I beamed with delight. I got the blessing from the Mother Ship. Dr. Polazzi and I had been having fun over the past few weeks on Consults. I had a deluge of interesting calls that didn't even pretend to fit in protocol. Even though there were hundreds of people calling in every day to Medic Command, he always knew who I was.
With that, Greg handed me the service pin with the word "Paramedic" stenciled in at the bottom. I fingered the pin, but didn't put it on my collar. I had several superstitions, and one I developed over the years was seeing brand new medics who put their service pin on before their first call by themselves seemed to be cursed with a White Cloud. I liked having the nickname of Princess Dark Cloud, and I wanted to keep it that way. Greg knew, and he didn't question when I put the pin in my pocket.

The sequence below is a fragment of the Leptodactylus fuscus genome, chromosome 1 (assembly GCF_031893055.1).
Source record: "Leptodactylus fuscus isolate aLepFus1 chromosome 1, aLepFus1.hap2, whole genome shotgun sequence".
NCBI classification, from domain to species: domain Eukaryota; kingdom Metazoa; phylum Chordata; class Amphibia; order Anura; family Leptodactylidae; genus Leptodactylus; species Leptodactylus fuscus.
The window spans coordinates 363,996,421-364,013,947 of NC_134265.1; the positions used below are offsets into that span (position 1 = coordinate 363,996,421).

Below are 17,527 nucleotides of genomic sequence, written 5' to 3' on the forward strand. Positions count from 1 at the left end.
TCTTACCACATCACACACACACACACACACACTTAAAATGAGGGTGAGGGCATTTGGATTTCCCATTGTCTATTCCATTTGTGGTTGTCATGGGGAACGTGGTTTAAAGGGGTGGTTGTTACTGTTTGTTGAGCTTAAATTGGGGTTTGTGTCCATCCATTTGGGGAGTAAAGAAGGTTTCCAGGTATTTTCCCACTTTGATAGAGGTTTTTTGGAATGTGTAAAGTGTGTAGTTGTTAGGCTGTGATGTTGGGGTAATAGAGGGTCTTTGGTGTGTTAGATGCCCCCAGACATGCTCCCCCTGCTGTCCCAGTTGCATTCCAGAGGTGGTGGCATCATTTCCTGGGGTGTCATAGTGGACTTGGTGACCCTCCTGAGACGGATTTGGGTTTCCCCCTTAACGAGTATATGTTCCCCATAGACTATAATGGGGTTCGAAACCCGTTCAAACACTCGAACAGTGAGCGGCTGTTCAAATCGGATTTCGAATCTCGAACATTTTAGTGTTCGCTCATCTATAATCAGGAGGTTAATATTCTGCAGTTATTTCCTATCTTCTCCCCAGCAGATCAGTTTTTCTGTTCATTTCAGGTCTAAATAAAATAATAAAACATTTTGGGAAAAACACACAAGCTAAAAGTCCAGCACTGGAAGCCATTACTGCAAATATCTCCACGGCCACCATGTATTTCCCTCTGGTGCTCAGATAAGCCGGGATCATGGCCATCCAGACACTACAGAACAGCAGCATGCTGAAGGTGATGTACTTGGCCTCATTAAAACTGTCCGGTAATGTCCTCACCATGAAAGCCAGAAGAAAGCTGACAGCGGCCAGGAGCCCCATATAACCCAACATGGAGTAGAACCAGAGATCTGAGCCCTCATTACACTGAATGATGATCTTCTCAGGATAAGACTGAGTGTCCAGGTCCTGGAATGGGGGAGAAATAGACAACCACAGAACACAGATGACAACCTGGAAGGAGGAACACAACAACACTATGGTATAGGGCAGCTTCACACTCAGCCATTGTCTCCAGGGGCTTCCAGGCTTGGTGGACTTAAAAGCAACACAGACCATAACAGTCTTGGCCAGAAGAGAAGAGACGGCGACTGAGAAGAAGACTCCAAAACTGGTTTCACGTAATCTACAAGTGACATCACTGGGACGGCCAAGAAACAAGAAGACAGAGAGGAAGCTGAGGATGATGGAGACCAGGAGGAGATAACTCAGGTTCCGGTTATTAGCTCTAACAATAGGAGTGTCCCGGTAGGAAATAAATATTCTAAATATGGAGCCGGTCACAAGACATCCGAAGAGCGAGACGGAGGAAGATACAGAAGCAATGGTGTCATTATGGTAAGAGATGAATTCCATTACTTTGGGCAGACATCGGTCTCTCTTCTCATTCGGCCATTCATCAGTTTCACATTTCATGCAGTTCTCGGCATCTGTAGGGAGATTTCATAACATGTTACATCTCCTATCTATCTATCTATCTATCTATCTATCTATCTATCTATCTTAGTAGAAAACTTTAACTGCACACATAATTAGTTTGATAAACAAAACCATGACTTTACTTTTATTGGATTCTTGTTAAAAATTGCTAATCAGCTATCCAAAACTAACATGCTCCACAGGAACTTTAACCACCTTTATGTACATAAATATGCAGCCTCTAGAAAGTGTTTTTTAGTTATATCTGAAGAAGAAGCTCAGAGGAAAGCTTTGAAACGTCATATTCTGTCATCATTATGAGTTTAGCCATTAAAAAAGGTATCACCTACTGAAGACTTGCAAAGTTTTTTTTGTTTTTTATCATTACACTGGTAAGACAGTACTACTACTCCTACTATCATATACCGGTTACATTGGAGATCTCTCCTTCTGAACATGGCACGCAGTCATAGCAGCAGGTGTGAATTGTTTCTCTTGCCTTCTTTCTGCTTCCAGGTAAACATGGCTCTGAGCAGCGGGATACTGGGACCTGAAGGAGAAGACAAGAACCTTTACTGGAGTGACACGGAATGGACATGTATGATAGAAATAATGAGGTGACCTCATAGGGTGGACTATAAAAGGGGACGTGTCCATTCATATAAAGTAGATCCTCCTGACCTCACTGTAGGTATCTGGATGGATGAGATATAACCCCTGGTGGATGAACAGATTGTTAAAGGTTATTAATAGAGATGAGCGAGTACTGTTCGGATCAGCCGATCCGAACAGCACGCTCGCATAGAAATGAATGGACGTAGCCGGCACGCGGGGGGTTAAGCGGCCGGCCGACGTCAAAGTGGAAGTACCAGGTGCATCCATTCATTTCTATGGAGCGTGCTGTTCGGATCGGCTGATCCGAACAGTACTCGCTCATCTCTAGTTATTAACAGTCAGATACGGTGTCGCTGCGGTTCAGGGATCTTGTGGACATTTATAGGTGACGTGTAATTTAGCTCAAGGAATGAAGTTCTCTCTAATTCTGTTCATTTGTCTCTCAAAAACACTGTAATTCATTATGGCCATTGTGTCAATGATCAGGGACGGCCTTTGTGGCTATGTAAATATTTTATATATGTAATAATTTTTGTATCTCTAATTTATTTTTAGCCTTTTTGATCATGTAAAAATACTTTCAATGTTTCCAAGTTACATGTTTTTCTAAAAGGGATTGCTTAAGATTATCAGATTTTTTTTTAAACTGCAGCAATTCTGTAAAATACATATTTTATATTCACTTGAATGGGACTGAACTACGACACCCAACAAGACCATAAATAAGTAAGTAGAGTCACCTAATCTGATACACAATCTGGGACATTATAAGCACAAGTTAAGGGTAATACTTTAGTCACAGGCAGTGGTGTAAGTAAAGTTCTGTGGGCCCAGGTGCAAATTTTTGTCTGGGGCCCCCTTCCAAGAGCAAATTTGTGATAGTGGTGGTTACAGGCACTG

"Tracy's making dinner tonight at the house. Steak, Potato Au Gratin , Green Beans...none with almonds so you don't die. Don't want a FUBAR like last time..."
I winced, remembering back to the first time Tracy brought dinner. She made green beans amandine, but the almonds were cut so finely I didn't even notice. With my severe allergy, I looked like the Michelin Man within three bites. Thank God we rode the three blocks to their home in the truck, because I had left my Epi-Pen at the station.
"She's also making brownies and that lemonade with the rasberries in it. Dinner will hit the table at 6:30, but we'll see you guys at 10..."
I had to laugh. Every time dinner plans were made, we got a call at the exact same time we were to be eating. Tracy could throw down on some serious food, and I didn't want to miss pigging out on it. Fortunately, Greg and Tracy were good about it; they were both night owls and were usually up until the sun rose, when they went back to bed...